Binding:PaperbackSize: 140x215 mm
The Unique Identification (UID)/ Aadhaar project has burst upon the nation with surprising ferocity. The government has started implementing Aadhaar-enabled direct cash transfers for 29 schemes in 51 districts, spread over 16 states and also plans to cover the entire nation by the end of December 2013. Yet, it is far from clear if Aadhaar is an undisruptive benevolent initiative of the government, seeking to empower the needy and maximise the outreach of social-security schemes. Legal experts, scholars and activists have discussed and deliberated on the Aadhaar scheme and the governmental logic underlying it. However, the torrential commentary against the UID scheme notwithstanding, the Aadhaar juggernaut is forging ahead.
Against this backdrop, this volume endeavours to engage with the politics and history of the state’s population identification exercises. In doing so, it goes beyond the specifics of the UID project to situate the issue in the broader context of identification technologies sponsored by the state and the market over time. Given the fact that there are writings on the UID project and its impact on the resident population but nothing on its impact on migrant population groups, this volume chooses to focus on the impact of the UID and similar identification technologies on migrants. The migrants may be a minority compared to the residents but, as individuals who remain mostly beyond the embrace of the state, they represent a limit on its penetration; they also remain at the metaphorical margins of the state’s will to encompass all. This volume therefore aspires to test the idea and impact of the UID at its limits — focussing on its impact on migrants — and interrogate if the reach of the state can after all exceed its grasp.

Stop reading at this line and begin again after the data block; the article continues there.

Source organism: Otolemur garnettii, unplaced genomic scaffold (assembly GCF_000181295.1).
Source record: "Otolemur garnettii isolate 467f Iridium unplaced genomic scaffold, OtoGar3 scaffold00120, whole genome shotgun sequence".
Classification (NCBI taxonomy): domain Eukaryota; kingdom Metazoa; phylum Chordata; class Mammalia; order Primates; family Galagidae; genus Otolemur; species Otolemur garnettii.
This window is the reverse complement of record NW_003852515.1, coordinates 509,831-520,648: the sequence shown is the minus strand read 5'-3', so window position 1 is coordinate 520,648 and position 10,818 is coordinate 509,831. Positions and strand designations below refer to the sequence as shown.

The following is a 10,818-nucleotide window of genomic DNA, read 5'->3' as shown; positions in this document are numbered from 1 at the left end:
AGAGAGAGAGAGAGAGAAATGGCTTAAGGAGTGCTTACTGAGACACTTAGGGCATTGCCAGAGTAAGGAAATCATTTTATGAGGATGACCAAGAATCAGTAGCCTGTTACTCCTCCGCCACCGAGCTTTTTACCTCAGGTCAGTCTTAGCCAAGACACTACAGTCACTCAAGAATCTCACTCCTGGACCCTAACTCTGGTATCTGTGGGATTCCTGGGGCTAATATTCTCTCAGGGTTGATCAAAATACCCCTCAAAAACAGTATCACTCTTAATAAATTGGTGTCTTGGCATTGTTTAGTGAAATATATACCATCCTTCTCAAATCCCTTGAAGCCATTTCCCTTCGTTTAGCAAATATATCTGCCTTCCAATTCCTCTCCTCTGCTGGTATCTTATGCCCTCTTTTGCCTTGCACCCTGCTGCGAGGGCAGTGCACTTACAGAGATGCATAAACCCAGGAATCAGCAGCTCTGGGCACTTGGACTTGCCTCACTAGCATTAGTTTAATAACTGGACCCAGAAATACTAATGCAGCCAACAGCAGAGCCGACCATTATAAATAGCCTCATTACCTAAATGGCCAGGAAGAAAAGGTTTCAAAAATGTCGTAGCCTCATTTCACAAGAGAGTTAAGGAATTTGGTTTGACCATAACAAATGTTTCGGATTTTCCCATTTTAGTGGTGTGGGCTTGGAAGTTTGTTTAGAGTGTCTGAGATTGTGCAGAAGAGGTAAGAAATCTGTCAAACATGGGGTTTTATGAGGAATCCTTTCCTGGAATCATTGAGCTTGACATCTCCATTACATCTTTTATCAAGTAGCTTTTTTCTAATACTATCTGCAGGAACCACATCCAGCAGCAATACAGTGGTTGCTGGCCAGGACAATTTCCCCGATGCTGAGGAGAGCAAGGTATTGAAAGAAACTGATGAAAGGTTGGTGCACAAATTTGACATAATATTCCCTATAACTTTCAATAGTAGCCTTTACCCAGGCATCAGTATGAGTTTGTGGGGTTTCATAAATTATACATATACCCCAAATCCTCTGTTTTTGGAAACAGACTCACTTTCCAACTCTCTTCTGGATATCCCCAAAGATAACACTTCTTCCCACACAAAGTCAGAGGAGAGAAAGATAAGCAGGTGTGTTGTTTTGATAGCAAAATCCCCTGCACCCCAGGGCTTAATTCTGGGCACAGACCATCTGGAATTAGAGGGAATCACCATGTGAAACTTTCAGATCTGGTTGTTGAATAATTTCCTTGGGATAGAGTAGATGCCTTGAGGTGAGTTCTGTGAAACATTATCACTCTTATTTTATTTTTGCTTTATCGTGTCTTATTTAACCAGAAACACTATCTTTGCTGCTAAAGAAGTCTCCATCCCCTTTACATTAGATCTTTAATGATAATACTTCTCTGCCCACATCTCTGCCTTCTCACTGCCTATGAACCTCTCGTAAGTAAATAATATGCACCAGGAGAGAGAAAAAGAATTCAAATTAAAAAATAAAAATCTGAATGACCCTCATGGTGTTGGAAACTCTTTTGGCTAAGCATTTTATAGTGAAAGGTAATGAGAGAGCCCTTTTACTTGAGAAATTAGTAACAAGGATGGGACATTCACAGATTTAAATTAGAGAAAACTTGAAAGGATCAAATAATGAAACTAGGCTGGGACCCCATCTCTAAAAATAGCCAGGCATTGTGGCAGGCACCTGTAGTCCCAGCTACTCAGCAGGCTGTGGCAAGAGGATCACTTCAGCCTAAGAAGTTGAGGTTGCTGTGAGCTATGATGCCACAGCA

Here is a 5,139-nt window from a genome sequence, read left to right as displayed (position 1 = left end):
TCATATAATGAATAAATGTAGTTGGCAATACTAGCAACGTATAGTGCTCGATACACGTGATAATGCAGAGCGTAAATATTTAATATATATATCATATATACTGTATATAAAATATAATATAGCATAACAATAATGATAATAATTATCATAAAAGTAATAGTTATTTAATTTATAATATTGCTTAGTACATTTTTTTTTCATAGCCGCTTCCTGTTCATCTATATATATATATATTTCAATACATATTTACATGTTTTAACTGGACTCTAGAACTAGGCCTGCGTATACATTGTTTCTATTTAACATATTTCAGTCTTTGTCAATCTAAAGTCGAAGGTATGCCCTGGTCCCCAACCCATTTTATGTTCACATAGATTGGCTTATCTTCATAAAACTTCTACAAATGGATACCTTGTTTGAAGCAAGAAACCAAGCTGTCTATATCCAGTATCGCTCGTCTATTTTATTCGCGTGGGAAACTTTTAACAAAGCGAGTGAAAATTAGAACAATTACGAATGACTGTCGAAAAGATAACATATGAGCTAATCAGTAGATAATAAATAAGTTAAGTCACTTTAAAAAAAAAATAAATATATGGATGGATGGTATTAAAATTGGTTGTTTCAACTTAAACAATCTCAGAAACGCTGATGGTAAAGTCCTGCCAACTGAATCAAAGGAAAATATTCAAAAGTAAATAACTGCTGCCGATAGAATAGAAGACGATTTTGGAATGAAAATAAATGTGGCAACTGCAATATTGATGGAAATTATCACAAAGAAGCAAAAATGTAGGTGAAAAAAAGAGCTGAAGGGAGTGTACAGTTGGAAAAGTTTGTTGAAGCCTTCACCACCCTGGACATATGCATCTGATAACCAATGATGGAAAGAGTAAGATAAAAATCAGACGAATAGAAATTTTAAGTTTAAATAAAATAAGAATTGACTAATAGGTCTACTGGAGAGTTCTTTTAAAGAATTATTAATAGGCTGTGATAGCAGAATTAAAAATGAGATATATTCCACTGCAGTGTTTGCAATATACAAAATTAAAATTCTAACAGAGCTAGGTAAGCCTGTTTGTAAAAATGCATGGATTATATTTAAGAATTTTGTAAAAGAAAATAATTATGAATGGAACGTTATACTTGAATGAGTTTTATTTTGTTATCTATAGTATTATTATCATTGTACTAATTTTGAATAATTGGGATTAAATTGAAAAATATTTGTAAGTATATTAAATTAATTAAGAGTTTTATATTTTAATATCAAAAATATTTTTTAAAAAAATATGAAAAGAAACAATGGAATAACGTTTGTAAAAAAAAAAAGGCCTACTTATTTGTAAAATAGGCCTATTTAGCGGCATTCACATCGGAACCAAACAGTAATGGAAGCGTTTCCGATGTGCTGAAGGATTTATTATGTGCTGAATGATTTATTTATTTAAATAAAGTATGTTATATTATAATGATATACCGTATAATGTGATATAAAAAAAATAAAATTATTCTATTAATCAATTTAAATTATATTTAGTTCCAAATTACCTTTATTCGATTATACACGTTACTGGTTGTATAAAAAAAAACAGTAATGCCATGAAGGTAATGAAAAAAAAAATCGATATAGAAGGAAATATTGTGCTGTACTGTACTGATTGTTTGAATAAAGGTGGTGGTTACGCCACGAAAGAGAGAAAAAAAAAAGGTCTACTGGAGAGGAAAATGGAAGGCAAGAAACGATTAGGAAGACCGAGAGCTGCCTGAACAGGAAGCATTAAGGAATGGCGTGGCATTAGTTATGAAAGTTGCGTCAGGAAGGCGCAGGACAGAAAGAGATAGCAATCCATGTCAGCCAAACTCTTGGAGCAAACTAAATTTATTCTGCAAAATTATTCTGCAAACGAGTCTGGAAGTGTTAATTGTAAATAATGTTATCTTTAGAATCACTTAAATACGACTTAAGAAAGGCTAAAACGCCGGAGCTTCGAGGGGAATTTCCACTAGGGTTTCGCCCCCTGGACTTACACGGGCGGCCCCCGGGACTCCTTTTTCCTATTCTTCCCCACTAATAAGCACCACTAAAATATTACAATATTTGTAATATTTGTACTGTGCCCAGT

The significance of the volume is in the diverse range of reports and opinions it presents. Bringing together case studies across the length and breadth of India as well as theoretical engagements with the theme, the book urges the reader to think if the implementation of the UID project would after all only faithfully serve age-old statist imperatives of identifying, de-legitimising and expelling migrants from ‘national’ territory; whether the language of welfare of the UID project masks an anxiety for security, in this case the securitisation of an entire nation.